Serving the Children of the World
Frequently Asked Questions     
About the Downtown Akron Kiwanis Foundation

What does the Foundation do?
The goal of the Foundation is to improve the welfare and quality of life in the community with an emphasis on children. It has assets of approximately $200,000 and gives about $3,000 a year in grants from interest and dividends. The core funds are not spent.

How is the Club related to the Foundation?
Established in 1940's, the Foundation was created with proceeds from the sale of the Kiwanis owned building, which housed the Florence Crittenton home for unwed mothers. Foundation Officers are members of the Club.

Are donations to the Foundation tax deductible?
Yes, as a legal separate 501c3 corporation, donations made to the Foundation are tax exempt.

What are some recent grants?
Examples of recent grants are: The Salvation Army Learning Zone Summer Enrichment and Camp Neosa, Boys & Girls Clubs of Western Reserve Eller Teen Club, First Congregational Church of Akron "Feed My Sheep" garden, Soapbox Derby racing car kit, Akron Children’s Zoo, Boy Scouts, Pregnancy Services, Access Focus on the Future, Victim Assistance CARE Program, St. Sebastian Parish Foundation for Ipads for all high school students, Akron Civic Theatre, and the Beacon Journal Charity Fund to support children's oral hygene care.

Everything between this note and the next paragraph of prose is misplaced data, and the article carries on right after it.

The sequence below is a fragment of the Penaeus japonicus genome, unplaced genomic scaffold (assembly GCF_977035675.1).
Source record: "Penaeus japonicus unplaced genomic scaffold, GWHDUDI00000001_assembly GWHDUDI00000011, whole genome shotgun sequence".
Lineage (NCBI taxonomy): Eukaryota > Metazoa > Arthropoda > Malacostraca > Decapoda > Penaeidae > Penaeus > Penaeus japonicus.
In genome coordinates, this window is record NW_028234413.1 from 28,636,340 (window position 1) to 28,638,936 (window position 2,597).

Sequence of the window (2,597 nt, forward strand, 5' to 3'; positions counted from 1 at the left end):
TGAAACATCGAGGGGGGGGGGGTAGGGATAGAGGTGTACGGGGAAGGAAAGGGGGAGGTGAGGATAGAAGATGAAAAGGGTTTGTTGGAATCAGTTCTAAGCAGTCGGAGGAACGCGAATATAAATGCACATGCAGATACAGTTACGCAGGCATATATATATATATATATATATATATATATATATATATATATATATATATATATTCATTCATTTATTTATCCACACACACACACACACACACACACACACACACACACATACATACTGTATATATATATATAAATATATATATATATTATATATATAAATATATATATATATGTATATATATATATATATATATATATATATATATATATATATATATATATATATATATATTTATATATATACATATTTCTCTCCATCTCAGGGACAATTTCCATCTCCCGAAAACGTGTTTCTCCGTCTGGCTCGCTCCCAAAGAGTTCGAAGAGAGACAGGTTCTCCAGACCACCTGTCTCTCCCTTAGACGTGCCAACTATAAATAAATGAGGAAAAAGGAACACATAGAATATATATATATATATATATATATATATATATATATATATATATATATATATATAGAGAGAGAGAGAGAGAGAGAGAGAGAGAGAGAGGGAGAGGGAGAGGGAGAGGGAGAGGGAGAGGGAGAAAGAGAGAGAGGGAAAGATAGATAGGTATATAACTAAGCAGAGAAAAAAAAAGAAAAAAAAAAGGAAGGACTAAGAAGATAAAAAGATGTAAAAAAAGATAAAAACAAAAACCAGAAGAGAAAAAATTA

What is the schedule for grants?
Annually, applications are available from the club secretary and the club web site in the spring and are due within the month of May. Each year, application details are posted on our website. After all applications are reviewed, eligible grant recipients are notified in June where they are invited to a luncheon and presented a check before members.  We also post grant awards to our website (www.akronkiwanis.org).

Is the Foundation Akron Kiwanis’ only charitable work?
Previous to the establishment of the Foundation, our Kiwanis Club Services Fund had a long and distinguished record of service to the community. For over 20 years it gave financial support to the operations of the Florence Crittenton Home for unwed mothers. Many Club members provided additional personal financial support during difficult years after the Depression.

A later Club project was the Diabetes Community Testing Program at stores, churches and public places. Over $150,000 was contributed over a 20 year period. The Club also contributed manpower to the program. Another major grant was $3,700 to fully equip a new Children's Room at the Akron Low Vision Clinic, now a Division of United Disability Services.